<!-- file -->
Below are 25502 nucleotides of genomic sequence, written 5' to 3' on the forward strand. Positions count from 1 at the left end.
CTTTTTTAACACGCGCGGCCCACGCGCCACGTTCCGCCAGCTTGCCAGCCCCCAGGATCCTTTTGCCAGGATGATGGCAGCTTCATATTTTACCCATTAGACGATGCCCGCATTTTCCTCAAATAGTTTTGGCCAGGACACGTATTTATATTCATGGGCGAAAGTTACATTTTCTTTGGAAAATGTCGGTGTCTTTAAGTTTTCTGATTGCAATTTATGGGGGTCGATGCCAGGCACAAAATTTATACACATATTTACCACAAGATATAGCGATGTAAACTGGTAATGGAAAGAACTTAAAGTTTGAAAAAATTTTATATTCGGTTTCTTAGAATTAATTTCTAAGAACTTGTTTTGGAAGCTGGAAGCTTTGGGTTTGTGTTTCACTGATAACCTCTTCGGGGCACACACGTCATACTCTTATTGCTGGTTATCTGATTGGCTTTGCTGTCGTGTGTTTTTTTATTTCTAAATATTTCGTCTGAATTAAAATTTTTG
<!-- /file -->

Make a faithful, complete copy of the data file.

Below are 25502 nucleotides of genomic sequence, written 5' to 3' on the forward strand. Positions count from 1 at the left end.
CTTTTTTAACACGCGCGGCCCACGCGCCACGTTCCGCCAGCTTGCCAGCCCCCAGGATCCTTTTGCCAGGATGATGGCAGCTTCATATTTTACCCATTAGACGATGCCCGCATTTTCCTCAAATAGTTTTGGCCAGGACACGTATTTATATTCATGGGCGAAAGTTACATTTTCTTTGGAAAATGTCGGTGTCTTTAAGTTTTCTGATTGCAATTTATGGGGGTCGATGCCAGGCACAAAATTTATACACATATTTACCACAAGATATAGCGATGTAAACTGGTAATGGAAAGAACTTAAAGTTTGAAAAAATTTTATATTCGGTTTCTTAGAATTAATTTCTAAGAACTTGTTTTGGAAGCTGGAAGCTTTGGGTTTGTGTTTCACTGATAACCTCTTCGGGGCACACACGTCATACTCTTATTGCTGGTTATCTGATTGGCTTTGCTGTCGTGTGTTTTTTTATTTCTAAATATTTCGTCTGAATTAAAATTTTTG